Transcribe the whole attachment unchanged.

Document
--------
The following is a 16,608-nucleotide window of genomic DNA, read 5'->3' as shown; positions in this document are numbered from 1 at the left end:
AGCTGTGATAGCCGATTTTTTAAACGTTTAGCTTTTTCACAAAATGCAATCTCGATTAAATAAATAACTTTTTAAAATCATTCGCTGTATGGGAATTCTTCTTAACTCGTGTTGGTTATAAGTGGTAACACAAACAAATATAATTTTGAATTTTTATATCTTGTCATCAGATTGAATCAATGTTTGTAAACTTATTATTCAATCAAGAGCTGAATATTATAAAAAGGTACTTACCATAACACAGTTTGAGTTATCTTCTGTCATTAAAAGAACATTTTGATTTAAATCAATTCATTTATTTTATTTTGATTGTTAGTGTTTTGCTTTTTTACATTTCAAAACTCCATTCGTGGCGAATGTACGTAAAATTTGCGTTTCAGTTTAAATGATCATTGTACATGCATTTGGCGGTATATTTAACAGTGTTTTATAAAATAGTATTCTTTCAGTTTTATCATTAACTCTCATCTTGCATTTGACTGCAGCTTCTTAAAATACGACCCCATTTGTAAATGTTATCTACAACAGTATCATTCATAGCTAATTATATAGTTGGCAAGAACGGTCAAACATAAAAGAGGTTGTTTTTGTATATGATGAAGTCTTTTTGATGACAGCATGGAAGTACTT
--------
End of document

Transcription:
The following is a 16,608-nucleotide window of genomic DNA, read 5'->3' as shown; positions in this document are numbered from 1 at the left end:
AGCTGTGATAGCCGATTTTTTAAACGTTTAGCTTTTTCACAAAATGCAATCTCGATTAAATAAATAACTTTTTAAAATCATTCGCTGTATGGGAATTCTTCTTAACTCGTGTTGGTTATAAGTGGTAACACAAACAAATATAATTTTGAATTTTTATATCTTGTCATCAGATTGAATCAATGTTTGTAAACTTATTATTCAATCAAGAGCTGAATATTATAAAAAGGTACTTACCATAACACAGTTTGAGTTATCTTCTGTCATTAAAAGAACATTTTGATTTAAATCAATTCATTTATTTTATTTTGATTGTTAGTGTTTTGCTTTTTTACATTTCAAAACTCCATTCGTGGCGAATGTACGTAAAATTTGCGTTTCAGTTTAAATGATCATTGTACATGCATTTGGCGGTATATTTAACAGTGTTTTATAAAATAGTATTCTTTCAGTTTTATCATTAACTCTCATCTTGCATTTGACTGCAGCTTCTTAAAATACGACCCCATTTGTAAATGTTATCTACAACAGTATCATTCATAGCTAATTATATAGTTGGCAAGAACGGTCAAACATAAAAGAGGTTGTTTTTGTATATGATGAAGTCTTTTTGATGACAGCATGGAAGTACTT